THE CATHEDRAL OF SIENA UNVEILS ITS MAGNIFICENT MARBLE INTARSIA FLOOR: EXTRAORDINARY NIGHT OPENINGS (UNTIL OCTOBER 27)

 PHOTOS: COURTESY OF OPERA DUOMO – PRESS OFFICE; LUCA PECCANTINI

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Following last year’s success that witnessed the participation of more than 350,000 visitors, starting next August 18th, right after the Palio dell’Assunta and until October 27th the magnificent Cathedral of Siena “unveils” its extraordinary marble intarsia floor. The precious marble “carpet” is usually protected from being walked upon by visitors and the numerous worshippers who every day enter the sacred temple to pray, and is therefore not totally visible.  The floor is “the most beautiful …, largest and most magnificent” that ever was made, according to Vasari’s well-known definition.

The floor of the Cathedral is fruit of a complex iconographical plan that took on concrete form through the centuries, starting in the XIV century and lasting right up to the XIX century.  The technique employed is that of graffito and marble intarsia using local marble. The preparatory cartoons for the fifty-six panels were designed by important artists, almost all of them “Sienese”, including Sassetta, Domenico di Bartolo, Matteo di Giovanni, and Domenico Beccafumi, in addition to “foreign” painters like Pinturicchio from Umbria who, in 1505, authored the famous panel with The Hill of Wisdom, the symbolic portrayal of the way to Virtue as the attainment of inner peace.

In the nave and two aisles, the itinerary unfolds recounting themes from classical and pagan antiquity:  the She-wolf nursing Romulus and Remus, the Egyptian Hermes Trismegistus, the ten Sibyls, the philosophers Socrates, Crates, Aristotle and Seneca.  The transept and choir instead narrate the story of the Hebrews, the episodes of salvation fulfilled and realised by the figure of Christ, constantly evoked and never represented in the floor depictions, but present on the altar that the artistic and spiritual itinerary converges towards.

In the period of the unveiling, visitors will also admire the part designed by Domenico Beccafumi who here perfected the technique of marble intarsia to the point of attaining results of light and shadow comparable to the chiaroscuro effects of drawing.  The hexagon beneath the dome is the location of the Stories of Elijah and Ahab, while the panels near the altar narrate the episodes of Moses making Water spring from the Rock, Stories of Moses on Mount Sinai, and The Sacrifice of Isaac.  Visitors will also be able to admire from close up the frescoes in the apse and the bronze angels set against the pilasters near the altar by Domenico Beccafumi, one of the most representative exponents of Mannerism.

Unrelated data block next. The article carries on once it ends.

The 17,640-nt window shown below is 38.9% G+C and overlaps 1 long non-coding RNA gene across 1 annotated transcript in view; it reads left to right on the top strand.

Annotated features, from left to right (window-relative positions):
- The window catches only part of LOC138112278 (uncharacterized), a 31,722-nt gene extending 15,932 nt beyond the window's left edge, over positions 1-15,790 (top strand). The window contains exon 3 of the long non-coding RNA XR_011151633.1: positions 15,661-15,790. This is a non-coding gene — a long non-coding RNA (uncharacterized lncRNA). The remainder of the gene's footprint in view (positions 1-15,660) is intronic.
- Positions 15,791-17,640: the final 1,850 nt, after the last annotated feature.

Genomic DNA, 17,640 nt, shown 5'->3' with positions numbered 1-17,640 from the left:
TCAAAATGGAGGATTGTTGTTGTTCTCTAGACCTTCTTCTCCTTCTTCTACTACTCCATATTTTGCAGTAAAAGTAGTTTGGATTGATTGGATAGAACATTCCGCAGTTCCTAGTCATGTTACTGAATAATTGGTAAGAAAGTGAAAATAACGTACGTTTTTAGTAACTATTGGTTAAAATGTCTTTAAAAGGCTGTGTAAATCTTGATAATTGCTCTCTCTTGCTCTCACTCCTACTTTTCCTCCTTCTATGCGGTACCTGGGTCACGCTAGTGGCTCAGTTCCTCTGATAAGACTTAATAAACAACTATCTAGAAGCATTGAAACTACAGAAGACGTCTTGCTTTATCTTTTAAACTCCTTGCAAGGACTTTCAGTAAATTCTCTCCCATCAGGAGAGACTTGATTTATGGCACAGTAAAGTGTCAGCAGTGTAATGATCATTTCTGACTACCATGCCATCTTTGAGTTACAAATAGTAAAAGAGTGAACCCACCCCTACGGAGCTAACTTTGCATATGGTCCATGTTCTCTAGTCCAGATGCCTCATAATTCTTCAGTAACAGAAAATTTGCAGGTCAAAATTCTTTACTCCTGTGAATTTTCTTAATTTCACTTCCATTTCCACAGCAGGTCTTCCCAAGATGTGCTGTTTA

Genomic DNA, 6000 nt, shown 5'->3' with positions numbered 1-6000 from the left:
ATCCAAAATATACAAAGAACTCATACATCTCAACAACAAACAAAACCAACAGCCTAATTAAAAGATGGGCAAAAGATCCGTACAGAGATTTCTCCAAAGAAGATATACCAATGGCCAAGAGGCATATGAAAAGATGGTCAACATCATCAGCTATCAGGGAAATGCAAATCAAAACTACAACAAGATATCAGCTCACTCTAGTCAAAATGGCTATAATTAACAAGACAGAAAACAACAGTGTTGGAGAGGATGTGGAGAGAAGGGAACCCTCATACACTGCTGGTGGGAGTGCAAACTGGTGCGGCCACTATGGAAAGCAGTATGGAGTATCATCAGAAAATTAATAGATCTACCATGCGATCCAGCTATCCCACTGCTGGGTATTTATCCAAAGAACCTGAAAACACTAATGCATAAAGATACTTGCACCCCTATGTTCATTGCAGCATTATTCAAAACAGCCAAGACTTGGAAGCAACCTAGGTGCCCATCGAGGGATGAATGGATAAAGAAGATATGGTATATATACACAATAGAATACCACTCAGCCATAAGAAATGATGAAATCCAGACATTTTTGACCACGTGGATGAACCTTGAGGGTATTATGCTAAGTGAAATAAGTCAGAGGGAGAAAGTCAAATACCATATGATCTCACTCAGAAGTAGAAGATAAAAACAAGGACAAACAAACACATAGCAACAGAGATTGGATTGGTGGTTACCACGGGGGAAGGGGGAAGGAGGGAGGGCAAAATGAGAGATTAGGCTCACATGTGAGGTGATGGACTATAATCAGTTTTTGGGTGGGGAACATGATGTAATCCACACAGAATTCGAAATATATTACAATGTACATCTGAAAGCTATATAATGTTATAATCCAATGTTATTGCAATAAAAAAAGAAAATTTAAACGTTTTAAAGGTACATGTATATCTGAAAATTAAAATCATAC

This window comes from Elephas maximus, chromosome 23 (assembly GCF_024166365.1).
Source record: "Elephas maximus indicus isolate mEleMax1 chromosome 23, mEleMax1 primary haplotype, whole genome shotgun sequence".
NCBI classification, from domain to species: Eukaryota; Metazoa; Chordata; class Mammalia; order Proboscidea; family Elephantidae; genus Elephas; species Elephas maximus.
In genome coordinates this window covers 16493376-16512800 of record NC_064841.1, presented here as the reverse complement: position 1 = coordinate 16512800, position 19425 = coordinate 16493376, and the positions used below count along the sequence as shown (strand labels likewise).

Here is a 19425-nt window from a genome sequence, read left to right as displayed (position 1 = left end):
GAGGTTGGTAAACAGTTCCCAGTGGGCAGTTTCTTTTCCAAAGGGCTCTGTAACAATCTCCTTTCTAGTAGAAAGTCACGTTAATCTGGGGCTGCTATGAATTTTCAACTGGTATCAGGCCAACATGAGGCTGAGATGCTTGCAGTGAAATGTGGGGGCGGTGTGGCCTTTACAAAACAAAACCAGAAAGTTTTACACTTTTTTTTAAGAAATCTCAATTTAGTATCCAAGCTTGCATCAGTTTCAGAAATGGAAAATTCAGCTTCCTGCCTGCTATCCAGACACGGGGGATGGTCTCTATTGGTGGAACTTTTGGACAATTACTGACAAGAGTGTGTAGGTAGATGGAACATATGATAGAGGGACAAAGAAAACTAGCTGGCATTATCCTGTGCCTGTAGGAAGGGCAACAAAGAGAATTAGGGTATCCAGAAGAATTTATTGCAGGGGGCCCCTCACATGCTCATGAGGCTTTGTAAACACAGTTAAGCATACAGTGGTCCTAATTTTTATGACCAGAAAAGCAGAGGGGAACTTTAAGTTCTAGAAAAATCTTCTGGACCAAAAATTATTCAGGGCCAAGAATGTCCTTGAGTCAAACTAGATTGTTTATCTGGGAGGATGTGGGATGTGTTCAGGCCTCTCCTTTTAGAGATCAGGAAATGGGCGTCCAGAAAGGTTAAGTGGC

The Cathedral of Siena never ceases to amaze, however:  visitors will also be able to “stroll about” the choir and the apse to see the wooden intarsias Fra Giovanni da Verona executed employing a technique similar to that of marble intarsia but using wood of different colours to depict urban views, landscapes and still-lifes in the form of various objects arranged on the shelves of cupboards: liturgical objects, musical instruments, multifaceted polyhedrons, skulls and hourglasses, symbols of the vanity of earthly glories.

The spectacle continues with the extraordinary opening of “The Gate of Heaven”, the lofts of the Cathedral where, for centuries, no one has entered except for the workmen to carry out specific jobs.  The itinerary towards the ‘heaven’ of the Cathedral starts out from a winding staircase inside one of the two towers ending in spires that flank the magnificent façade of the Cathedral.

Once above the starry vault of the right aisle begins an itinerary reserved to small groups accompanied by expert guides, where they will walk ‘above’ the holy temple to admire the interior of the Cathedral and views of the city outside.  From the balcony of the inner wall of the façade unfolds an overall view of the nave and two aisles with the intarsias depicting figures of the ancient world.

For the duration of the unveiling, guided visits to admire the Floor and the Gate of Heaven will be held following the usual timetable, as well as at night.  The two itineraries will indeed be open every Saturday from 24th August to 26th October, 2013, from 8 pm till midnight.

After visiting the Cathedral, the visitor will have a better understanding of the words Cosima, wife of German composer Richard Wagner, wrote in her diary on August 21st 1880:  “I arrive in Siena around 10 am … visit to the Cathedral!  Richard, moved to tears, says that this is the strongest impression he has ever received from a building.  I wish I could hear the prelude to Parsifal beneath this dome!  In the midst of so many worries, a moment’s happiness:  having shared with Richard this rapture, a sentiment of gratitude for my destiny”. The available services include guided tours in various languages led by professionals who will accompany visitors to discover this extraordinary masterpiece.

The initiative is strongly desired by the Opera della Metropolitana di Siena and organised by Opera – Civita Group.

INFOS AND BOOKINGS

Cathedral of Siena – 18th August – 27th October 2013

Opening hours

Weekdays 10:30 am – 7:30 pm

Holidays:    9:30 am – 6:00 pm

Tickets

Opa Si Pass all inclusive ticket € 12.00

Cathedral, Floor and Piccolomini Library

Full price:  € 7.00

Reduced price for schools:  € 3.00

Reduced price groups of more than 15:  € 5.00

Gate of Heaven plus Floor and Piccolomini Library:  € 25.00

Guided tours:  every day at 11 am – 12 pm – 3.30 pm – 4.30 pm

Night openings:  every Saturday, by reservation, from 24th August to 26th October, 2013, from 8 pm till midnight, guided tours are organised to see the Floor and the Gate of Heaven at night.

Multimedia guide on tablet:  for individual guided tours

Itinerary Catalogue:  “Virginis templum”, Livorno, Sillabe 2013, € 18.00